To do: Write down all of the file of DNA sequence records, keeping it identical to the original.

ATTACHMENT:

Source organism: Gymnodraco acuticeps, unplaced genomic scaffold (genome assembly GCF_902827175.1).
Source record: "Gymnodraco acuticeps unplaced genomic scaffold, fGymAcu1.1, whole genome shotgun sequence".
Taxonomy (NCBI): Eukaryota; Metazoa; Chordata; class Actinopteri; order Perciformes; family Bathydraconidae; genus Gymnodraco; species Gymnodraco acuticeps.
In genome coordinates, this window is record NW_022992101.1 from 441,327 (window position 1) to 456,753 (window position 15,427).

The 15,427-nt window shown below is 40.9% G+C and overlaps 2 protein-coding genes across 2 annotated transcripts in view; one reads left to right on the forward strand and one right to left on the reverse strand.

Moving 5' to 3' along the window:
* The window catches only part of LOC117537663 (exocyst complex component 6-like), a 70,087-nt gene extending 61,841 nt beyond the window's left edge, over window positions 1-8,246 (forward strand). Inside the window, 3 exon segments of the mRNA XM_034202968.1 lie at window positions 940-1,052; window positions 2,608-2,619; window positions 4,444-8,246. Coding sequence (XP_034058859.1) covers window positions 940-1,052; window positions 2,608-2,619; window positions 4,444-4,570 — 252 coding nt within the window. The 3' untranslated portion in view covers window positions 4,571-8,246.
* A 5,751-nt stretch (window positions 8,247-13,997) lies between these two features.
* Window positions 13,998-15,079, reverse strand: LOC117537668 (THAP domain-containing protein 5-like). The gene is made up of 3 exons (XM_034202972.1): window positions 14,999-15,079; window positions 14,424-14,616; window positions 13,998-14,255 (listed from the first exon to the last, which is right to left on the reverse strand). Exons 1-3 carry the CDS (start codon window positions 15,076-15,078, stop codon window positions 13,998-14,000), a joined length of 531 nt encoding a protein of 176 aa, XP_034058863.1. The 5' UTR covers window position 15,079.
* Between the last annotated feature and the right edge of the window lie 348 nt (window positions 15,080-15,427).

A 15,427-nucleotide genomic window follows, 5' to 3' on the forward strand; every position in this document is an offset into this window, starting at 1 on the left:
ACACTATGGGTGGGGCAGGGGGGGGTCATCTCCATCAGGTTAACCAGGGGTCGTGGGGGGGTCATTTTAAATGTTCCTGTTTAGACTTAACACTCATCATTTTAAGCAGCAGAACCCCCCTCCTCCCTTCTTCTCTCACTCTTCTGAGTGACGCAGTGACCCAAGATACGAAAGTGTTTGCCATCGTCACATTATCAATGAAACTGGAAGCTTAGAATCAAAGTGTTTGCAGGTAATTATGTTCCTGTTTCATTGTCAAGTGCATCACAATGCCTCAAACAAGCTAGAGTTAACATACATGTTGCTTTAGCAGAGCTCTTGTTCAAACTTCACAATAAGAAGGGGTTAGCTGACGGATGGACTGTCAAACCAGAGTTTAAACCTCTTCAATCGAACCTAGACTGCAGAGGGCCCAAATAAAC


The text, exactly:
Source organism: Gymnodraco acuticeps, unplaced genomic scaffold (genome assembly GCF_902827175.1).
Source record: "Gymnodraco acuticeps unplaced genomic scaffold, fGymAcu1.1, whole genome shotgun sequence".
Taxonomy (NCBI): Eukaryota; Metazoa; Chordata; class Actinopteri; order Perciformes; family Bathydraconidae; genus Gymnodraco; species Gymnodraco acuticeps.
In genome coordinates, this window is record NW_022992101.1 from 441,327 (window position 1) to 456,753 (window position 15,427).

The 15,427-nt window shown below is 40.9% G+C and overlaps 2 protein-coding genes across 2 annotated transcripts in view; one reads left to right on the forward strand and one right to left on the reverse strand.

Moving 5' to 3' along the window:
* The window catches only part of LOC117537663 (exocyst complex component 6-like), a 70,087-nt gene extending 61,841 nt beyond the window's left edge, over window positions 1-8,246 (forward strand). Inside the window, 3 exon segments of the mRNA XM_034202968.1 lie at window positions 940-1,052; window positions 2,608-2,619; window positions 4,444-8,246. Coding sequence (XP_034058859.1) covers window positions 940-1,052; window positions 2,608-2,619; window positions 4,444-4,570 — 252 coding nt within the window. The 3' untranslated portion in view covers window positions 4,571-8,246.
* A 5,751-nt stretch (window positions 8,247-13,997) lies between these two features.
* Window positions 13,998-15,079, reverse strand: LOC117537668 (THAP domain-containing protein 5-like). The gene is made up of 3 exons (XM_034202972.1): window positions 14,999-15,079; window positions 14,424-14,616; window positions 13,998-14,255 (listed from the first exon to the last, which is right to left on the reverse strand). Exons 1-3 carry the CDS (start codon window positions 15,076-15,078, stop codon window positions 13,998-14,000), a joined length of 531 nt encoding a protein of 176 aa, XP_034058863.1. The 5' UTR covers window position 15,079.
* Between the last annotated feature and the right edge of the window lie 348 nt (window positions 15,080-15,427).

A 15,427-nucleotide genomic window follows, 5' to 3' on the forward strand; every position in this document is an offset into this window, starting at 1 on the left:
ACACTATGGGTGGGGCAGGGGGGGGTCATCTCCATCAGGTTAACCAGGGGTCGTGGGGGGGTCATTTTAAATGTTCCTGTTTAGACTTAACACTCATCATTTTAAGCAGCAGAACCCCCCTCCTCCCTTCTTCTCTCACTCTTCTGAGTGACGCAGTGACCCAAGATACGAAAGTGTTTGCCATCGTCACATTATCAATGAAACTGGAAGCTTAGAATCAAAGTGTTTGCAGGTAATTATGTTCCTGTTTCATTGTCAAGTGCATCACAATGCCTCAAACAAGCTAGAGTTAACATACATGTTGCTTTAGCAGAGCTCTTGTTCAAACTTCACAATAAGAAGGGGTTAGCTGACGGATGGACTGTCAAACCAGAGTTTAAACCTCTTCAATCGAACCTAGACTGCAGAGGGCCCAAATAAAC